When Announcers Just Aren't The Same: Our Guys vs. ESPN
Yesterday was the first time in a long time I haven’t listened to the Tide through our own people. I made the mistake of watching it on TV, with their announcers. While they did a great job, and while I got to see the game, it just wasn’t the same.
I thought the same thing while watching the National Championship on TV with their announcers. I thought the same thing while watching various basketball games throughout the season on TV.
You just can’t beat hearing your own people.
People like Eli Gold, Chris Stewart, Bryan Passink, and Mick Gillispie are the voices we as fans hear all the time as Alabama fans.
We hear Eli Gold during football season, giving us a review of how the day looks outside, how the uniforms look, the atmosphere of the stadium, and the fans, plus news from the game mixed in.
It’s these details that keep us informed when we aren’t able to be there. There just is no mistaking Eli running with the Tide down the field (not literally of course), and finally reaching that moment when he yells, “TOUCHDOWN ALABAMA!”
We hear Chris Stewart and Bryan Passink during basketball season carrying us through the bad games and the good games, with “HIT IT BABY HIT IT” heard at the making of a great shot or their frustrations when a bad call is made as you hear a hand slap the table in disgust. These guys are there when we may not be able to and, in all actuality, when we may not want to be there.
Then we hear Chris Stewart (again) and Mick Gillispie during baseball season. These broadcasts actually get pretty funny with there being more downtime in baseball. In fact, at one point I think I remember hearing something about maracas.
Beyond that though, you can hear the ping of the bat as the ball hits it as Jake Smith makes a home run. All the while you hear Mr. Stewart and Mr. Gillispie above that, yelling about what a great hit it was and telling of the trip he’s taking around the base to reach home.
It’s different hearing these people tell me about the game in front of me as opposed to our guys. While the other guys are sports fans, our guys are Crimson Tide fans. To our guys it’s not just a paycheck, because they want the team to succeed as well.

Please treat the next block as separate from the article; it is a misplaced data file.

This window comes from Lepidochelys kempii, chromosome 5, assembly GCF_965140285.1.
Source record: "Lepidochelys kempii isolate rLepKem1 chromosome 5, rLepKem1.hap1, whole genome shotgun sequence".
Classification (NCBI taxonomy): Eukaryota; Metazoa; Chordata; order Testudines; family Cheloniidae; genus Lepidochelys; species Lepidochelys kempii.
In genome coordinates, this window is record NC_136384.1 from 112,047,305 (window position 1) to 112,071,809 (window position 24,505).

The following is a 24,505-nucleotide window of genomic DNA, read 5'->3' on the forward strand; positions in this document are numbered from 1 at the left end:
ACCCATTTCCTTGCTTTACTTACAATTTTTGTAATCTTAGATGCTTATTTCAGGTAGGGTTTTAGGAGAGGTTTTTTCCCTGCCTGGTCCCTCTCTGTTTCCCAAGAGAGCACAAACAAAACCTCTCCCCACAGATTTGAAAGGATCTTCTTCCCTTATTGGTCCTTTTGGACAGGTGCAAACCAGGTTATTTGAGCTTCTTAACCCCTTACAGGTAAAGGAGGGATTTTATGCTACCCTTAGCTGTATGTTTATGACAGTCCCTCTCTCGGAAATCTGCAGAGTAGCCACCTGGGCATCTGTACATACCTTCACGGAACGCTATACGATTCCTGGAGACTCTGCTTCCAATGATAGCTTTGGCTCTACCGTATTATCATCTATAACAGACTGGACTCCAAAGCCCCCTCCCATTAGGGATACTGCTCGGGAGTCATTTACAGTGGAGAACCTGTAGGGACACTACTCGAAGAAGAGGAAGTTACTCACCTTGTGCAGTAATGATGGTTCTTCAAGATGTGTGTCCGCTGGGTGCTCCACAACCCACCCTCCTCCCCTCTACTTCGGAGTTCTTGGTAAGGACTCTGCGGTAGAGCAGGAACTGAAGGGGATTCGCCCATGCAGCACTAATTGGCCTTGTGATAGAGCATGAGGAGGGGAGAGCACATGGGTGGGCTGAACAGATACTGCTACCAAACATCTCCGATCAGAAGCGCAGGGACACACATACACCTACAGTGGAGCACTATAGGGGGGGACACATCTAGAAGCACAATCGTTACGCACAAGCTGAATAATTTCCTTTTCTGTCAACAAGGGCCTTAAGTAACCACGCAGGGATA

Just watch them at a sporting event. You’ll see them stand with the crowd, jump out of their seat at a bad call, or an amazing shot at the buzzer, and sometimes you’ll see them cheer with the crowd. Why? Well, because in all senses of the word, they are a part of the crowd. They are a fan as well.
Stats don’t have to be looked up most of the time because as a fan that’s grown up around the school, they just know them. For some, like Bryan Passink, they might have been there during that time playing for the school they are now broadcasting for.
Their enthusiasm isn’t just about a good play for a team; it’s enthusiasm for their team as well. It’s their team’s colors. It’s their team’s chant. These are guys that they know. It’s a kid that they might have known since they were little. It’s a kid that has parents that thank you after every game for what you do. It’s those parents that thank you for being the connection when they can’t be at a game in the middle of the week.
The other guys are part of the Fox Sports Network or the CBS Network, but not the Crimson Tide Network, and you can hear the difference. They aren’t a part of the team, like our guys are. They don’t understand the school, the tradition, and the excellence, like our guys do. They don’t wear the crimson and white, and it’s hard to understand those colors when you don’t wear them.
Our guys are a part of the community as well. Eli Gold has a restaurant in Pelham called Nino’s with food to die for. Especially for someone that is Italian and can understand the story behind the restaurant. Chris Stewart works at the local Bama Fever stores helping where needed (just don’t ask him to Swiffer).
These guys are just like you and me, just with faces, I mean voices, for radio. They have families and they have an interest in the community as a whole that they call games for. And honestly, if you’ve never been part of a community, it’s hard to understand what it’s all about.
These men are the voices for the Crimson Tide. They are the connection. Our connection to the Crimson Tide world when there might not be any other way to connect.
So, here’s to our guys (maybe girl one day). Here’s to the memories we’ve made with them over the years. Here’s to the memories yet to be made.
This article, along with many others, also appears on The Bama Chick’s View .
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